The Seasoning House is the first feature from Paul Hyett, a make-up and effects maestro previously known for his gore and creature designs in such films as The Descent and Attack The Block. His directorial debut is a gritty, atmospheric feature, but one with some intensely troubling issues that make it difficult to recommend.
It is the mid-90s, and in an unnamed Balkan state hit by war and civil unrest, a number of innocent young woman are snatched from their homes and imprisoned in the eponymous ˜seasoning house’ – a dilapidated, filthy brothel frequented by ruthless soldiers and sadistic local businessmen. Staying within the walls of the house for almost its entire duration, the film throws the viewer immediately into a detailed and unflinching depiction of the sex-trafficking trade. In a difficult-to-watch first act, the film walks us through the daily living hell of the house’s prisoners: girls are permanently chained to beds, forced to inject heroin, and then brutally raped and beaten, day in, day out. The only end available is death, either at the hands of an ˜over-enthusiastic’ client, or from an overdose of heroin.
Our guide into this living hell is a young teenager, a deaf-mute known only by her assigned nickname of ˜Angel’ . She is saved from prostitution due to a birthmark on her face which renders her bad ˜stock’, and so her job becomes the administration of basic sanitary care, food, and – harrowingly – daily injections of drugs to keep the girls compliant.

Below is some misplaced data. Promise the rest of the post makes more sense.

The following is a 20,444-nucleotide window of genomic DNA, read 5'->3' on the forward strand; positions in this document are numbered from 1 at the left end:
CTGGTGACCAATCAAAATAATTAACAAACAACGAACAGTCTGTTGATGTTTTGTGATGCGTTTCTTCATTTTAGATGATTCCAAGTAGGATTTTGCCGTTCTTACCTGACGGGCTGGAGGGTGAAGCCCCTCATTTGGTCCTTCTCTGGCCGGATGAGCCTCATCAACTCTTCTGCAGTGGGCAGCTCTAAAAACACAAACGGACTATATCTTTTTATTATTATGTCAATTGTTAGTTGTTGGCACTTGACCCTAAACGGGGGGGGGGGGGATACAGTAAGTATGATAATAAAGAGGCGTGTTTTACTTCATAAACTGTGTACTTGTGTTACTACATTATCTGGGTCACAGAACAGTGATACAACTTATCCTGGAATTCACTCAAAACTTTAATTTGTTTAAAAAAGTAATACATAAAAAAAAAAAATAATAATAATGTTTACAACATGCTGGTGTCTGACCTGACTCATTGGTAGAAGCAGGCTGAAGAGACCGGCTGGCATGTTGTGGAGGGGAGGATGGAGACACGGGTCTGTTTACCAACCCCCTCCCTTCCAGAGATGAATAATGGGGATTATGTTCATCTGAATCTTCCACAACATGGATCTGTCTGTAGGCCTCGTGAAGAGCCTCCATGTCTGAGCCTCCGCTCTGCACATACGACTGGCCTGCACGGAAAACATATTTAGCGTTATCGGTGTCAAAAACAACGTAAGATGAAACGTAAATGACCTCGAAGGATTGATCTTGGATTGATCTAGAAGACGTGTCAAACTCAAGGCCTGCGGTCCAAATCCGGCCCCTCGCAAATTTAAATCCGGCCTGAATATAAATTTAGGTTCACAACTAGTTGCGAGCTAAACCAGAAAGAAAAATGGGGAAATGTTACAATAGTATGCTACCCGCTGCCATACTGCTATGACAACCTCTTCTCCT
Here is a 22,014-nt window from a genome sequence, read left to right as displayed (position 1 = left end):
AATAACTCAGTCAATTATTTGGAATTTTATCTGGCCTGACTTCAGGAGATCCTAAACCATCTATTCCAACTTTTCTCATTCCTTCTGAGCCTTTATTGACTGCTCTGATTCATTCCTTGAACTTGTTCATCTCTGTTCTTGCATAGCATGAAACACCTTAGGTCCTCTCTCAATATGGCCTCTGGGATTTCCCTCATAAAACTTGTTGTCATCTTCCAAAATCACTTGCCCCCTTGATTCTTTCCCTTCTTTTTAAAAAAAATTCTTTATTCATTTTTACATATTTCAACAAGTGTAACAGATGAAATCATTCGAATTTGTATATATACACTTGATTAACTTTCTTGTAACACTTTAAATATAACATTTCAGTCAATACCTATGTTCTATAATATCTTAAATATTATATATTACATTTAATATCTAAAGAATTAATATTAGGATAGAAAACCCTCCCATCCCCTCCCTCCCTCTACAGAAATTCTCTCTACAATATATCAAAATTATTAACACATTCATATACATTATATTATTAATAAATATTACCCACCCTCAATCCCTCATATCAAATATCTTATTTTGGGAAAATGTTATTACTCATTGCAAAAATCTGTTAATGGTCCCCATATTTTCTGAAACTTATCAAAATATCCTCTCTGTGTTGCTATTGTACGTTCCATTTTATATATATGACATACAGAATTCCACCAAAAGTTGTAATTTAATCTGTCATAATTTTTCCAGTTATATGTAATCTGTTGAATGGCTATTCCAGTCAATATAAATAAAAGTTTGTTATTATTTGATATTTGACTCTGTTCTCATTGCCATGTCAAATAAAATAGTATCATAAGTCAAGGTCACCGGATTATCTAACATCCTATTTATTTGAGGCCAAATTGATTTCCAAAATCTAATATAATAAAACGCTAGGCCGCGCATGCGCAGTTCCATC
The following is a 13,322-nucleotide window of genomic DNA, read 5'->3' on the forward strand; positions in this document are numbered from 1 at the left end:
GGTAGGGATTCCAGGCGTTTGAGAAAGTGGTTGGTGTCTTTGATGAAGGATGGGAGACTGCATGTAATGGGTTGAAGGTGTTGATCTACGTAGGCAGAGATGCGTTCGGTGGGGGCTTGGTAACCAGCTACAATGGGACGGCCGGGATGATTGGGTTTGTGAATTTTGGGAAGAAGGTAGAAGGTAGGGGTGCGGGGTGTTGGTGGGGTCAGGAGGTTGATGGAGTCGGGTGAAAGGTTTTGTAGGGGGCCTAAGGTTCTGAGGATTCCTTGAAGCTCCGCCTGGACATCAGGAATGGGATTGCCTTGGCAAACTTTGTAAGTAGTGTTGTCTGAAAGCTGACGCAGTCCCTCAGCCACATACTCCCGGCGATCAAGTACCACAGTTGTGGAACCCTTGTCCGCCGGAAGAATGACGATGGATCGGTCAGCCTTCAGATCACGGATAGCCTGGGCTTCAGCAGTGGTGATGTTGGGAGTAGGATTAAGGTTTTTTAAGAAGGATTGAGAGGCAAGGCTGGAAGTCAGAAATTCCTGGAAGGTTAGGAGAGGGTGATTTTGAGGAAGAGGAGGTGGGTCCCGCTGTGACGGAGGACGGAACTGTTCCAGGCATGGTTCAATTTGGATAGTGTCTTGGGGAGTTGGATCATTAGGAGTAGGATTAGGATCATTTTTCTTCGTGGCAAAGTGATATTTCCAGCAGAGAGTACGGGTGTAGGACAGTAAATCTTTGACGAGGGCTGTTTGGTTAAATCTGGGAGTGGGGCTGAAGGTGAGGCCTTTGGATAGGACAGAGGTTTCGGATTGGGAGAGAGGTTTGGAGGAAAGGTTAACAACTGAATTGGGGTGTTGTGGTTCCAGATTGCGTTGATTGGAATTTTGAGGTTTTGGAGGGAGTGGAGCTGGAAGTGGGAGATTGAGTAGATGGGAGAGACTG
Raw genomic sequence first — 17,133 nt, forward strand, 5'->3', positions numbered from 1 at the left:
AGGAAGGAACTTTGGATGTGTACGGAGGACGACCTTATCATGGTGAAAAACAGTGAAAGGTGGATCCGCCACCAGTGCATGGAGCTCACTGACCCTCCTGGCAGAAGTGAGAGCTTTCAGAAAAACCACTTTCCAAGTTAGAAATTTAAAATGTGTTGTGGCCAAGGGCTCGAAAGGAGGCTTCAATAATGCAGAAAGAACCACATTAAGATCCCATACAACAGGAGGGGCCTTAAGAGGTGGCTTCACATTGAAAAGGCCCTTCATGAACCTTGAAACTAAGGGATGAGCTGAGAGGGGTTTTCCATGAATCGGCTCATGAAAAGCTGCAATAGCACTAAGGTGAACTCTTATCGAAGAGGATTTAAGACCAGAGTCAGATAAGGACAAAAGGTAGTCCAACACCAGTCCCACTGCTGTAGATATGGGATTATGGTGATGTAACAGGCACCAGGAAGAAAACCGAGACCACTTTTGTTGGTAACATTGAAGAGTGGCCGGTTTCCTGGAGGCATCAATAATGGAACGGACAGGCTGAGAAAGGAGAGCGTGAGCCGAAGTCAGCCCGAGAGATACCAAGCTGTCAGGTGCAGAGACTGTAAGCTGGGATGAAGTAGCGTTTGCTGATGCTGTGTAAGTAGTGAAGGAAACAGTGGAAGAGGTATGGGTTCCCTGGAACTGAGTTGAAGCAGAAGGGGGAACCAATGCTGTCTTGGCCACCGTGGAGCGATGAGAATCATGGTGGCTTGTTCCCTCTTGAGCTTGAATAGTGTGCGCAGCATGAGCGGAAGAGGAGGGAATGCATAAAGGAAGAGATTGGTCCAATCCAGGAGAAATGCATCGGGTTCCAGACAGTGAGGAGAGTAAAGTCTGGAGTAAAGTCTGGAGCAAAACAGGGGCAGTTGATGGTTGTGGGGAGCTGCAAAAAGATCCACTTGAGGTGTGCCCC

Most of the first two-thirds of the film puts the viewer on Angel’s shoulder as she performs her daily routines. Nothing is left to the imagination. On top of some truly horrific violence near the film’s start, we are also presented with extended and raw scenes of rape and abuse throughout. The result is a film that is resolutely difficult to watch through the first two acts, and certainly not one offering the traditional violent gratification of most horror films. The sheer level of suffering on show is made all the more harrowing by Hyett’s relentless directorial style: the camera lingers slowly and dream-like upon each sequence of violence, whilst the soundtrack is constantly buffeted by a tinnitus-like ringing that gradually wears the viewer down. It’s smartly done, and one of the real achievements of the film.
As hard to watch as it is, The Seasoning House pushes you onwards with the faint promise of some kind of editorial justification for the harrowing scenes on show. Before the third act of the film takes hold, it genuinely feels like it has the potential to be a raw, yet brutally honest, depiction of a very real trade. Sex trafficking, particularly in times of war, is a common blight on the face of humanity, and there have been many other films in the past that have attempted to confront audiences head-on with the horror that is happening every day in the world.
Unfortunately, in the film’s third act, the focus switches dramatically, and Hyett turns proceedings into a much more traditional escape-and-revenge thriller. The trigger is a visit from a squad of soldiers, who use the amenities of the house, and, in doing so, kill one of the girls. This draws a vengeful reaction from the previously-withdrawn Angel. Using her knowledge of the layout and crawlspaces of the house, Angel proceeds to ambush and murder most of the soldiers.